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Election Reform Payments

Published on AidPage by IDILOGIC on Jun 24, 2005

Administered by:

US Federal Government Agency (see all agencies)
General Services Administration
CFDA #: 39.011

Assistance considerations...

Length and Time Phasing of Assistance

April 29, 2003 all States must complete and submit their application. Minimum payments will be issued as applications are approved. By May 31, 2003, final payments will be issued to States receiving more than the minimum payment.

Formula and Matching Requirements

Section 101 will disburse one-half of the $650 million ($325 million). GSA will calculate the amount of funding that each State receives under the guidelines specified in Section 101. Step one of two will give one-half of one percent of the $325 million to each State and the District of Columbia ($1,625,000) and one tenth of one percent of the total ($325,000) to Guam, Puerto Rico, the U.S. Virgin Islands and America Samoa. The total distributed under step one is $84,175,000. The second step will allocate funds from the $325 million not allocated in the first step (totaling $240,825,000) based on each State?s proportionate share of the voting age population as reported in the 2000 Census. The sum of the funds allocated in the first step and the second step equals $325 million. Section 102 will disburse the remaining $325 million to the States. For this program, funding is calculated as follows: first, $4,000 is allocated to each State for each precinct that used punch card or lever voting machines in the 2000 election as certified by the State. The State totals may be reduced on a pro-rata basis so that the nationwide total of funds allocated will not exceed $325 million. Based on previous participation assumptions, the Congressional Research Service estimates that each State will receive approximately 83.84% of the total it would have otherwise received due to the $325 million cap. As a result, instead of receiving $4,000 per qualifying precinct, States will receive approximately $3,354 per precinct. Section 103 of the Act guarantees that each State will receive a minimum payment of $5 million and each territory will receive a minimum payment of $1 million. If a State were to receive less than $5 million (or a Territory less than $1 million) for both programs, based on the calculations described above, that State?s or Territory?s payment will be increased to the minimum. The remaining States? payments under Sections 101(d) and 102(c) will be reduced so that the total does not exceed the $650 million authorized by Section 104.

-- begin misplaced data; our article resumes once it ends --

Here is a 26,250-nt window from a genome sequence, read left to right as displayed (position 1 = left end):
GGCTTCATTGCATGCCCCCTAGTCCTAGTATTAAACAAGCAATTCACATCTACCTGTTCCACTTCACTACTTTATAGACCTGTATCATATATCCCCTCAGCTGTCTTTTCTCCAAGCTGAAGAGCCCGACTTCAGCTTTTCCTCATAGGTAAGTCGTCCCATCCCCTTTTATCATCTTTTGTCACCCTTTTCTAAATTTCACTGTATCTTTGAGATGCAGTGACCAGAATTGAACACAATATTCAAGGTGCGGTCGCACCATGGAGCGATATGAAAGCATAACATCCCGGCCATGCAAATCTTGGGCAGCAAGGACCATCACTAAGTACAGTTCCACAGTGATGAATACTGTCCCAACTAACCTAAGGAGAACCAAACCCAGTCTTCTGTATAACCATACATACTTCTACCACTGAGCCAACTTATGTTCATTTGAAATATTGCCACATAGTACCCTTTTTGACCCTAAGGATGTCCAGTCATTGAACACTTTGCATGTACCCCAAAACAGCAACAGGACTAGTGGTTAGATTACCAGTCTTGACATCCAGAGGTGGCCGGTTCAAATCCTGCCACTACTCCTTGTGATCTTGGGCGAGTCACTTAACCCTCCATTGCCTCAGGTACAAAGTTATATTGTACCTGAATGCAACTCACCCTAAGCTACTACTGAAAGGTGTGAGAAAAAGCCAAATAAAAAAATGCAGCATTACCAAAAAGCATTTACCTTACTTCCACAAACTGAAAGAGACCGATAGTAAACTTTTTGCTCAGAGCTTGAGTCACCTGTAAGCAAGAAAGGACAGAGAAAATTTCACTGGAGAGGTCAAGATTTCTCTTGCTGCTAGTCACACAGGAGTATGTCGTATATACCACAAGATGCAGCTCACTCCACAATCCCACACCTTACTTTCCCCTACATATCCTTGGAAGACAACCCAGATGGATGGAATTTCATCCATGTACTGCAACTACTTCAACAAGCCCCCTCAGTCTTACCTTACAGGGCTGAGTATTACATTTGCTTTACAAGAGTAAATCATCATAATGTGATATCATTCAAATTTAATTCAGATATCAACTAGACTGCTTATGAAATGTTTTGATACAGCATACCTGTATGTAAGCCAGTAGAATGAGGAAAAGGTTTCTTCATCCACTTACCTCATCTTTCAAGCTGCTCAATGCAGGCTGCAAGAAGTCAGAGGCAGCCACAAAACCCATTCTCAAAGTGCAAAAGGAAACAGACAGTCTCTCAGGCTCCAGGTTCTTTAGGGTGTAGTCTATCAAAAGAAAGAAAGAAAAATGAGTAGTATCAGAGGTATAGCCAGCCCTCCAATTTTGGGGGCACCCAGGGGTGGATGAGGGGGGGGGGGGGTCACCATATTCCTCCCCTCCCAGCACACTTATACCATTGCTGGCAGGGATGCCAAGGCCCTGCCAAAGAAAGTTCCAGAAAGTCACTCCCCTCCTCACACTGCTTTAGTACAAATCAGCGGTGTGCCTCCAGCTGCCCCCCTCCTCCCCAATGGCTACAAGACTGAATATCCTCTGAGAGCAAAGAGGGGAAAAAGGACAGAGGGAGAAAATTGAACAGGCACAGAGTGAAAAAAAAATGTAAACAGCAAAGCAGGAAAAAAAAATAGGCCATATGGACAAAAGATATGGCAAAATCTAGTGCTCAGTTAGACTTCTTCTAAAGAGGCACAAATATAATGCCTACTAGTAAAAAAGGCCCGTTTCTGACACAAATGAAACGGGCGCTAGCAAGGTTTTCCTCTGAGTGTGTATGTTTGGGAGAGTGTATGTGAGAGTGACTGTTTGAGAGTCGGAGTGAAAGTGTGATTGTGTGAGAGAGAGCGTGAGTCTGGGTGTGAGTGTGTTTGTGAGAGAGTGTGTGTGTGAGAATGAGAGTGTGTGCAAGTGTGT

A formula may be based on population, per capita income, and other statistical factors. Applicants are informed whether there are any matching requirements to be met when participating in the cost of a project. In general, the matching share represents that portion of the project costs not borne by the Federal government. Attachment F of OMB Circular No. A-102 (Office of Management and Budget) sets forth the criteria and procedures for the evaluation of matching share requirements which may be cash or in-kind contributions made by State and local governments or other agencies, institutions, private organizations, or individuals to satisfy matching requirements of Federal grants or loans.

Cash contributions represent the grantees' cash outlay, including the outlay of money contributed to the grantee by other public agencies, institutions, private organizations, or individuals. When authorized by Federal regulation, Federal funds received from other grants may be considered as the grantees' cash contribution.

In-kind contributions represent the value of noncash contributions provided by the grantee, other public agencies and institutions, private organizations or individuals. In-kind contributions may consist of charges for real property and equipment, and value of goods and services directly benefiting and specifically identifiable to the grant program. When authorized by Federal legislation, property purchased with Federal funds may be considered as grantees' in-kind contribution.

Maintenance of effort (MOE) is a requirement contained in certain legislation, regulations, or administrative policies stating that a grantee must maintain a specified level of financial effort in a specific area in order to receive Federal grant funds, and that the Federal grant funds may be used only to supplement, not supplant, the level of grantee funds.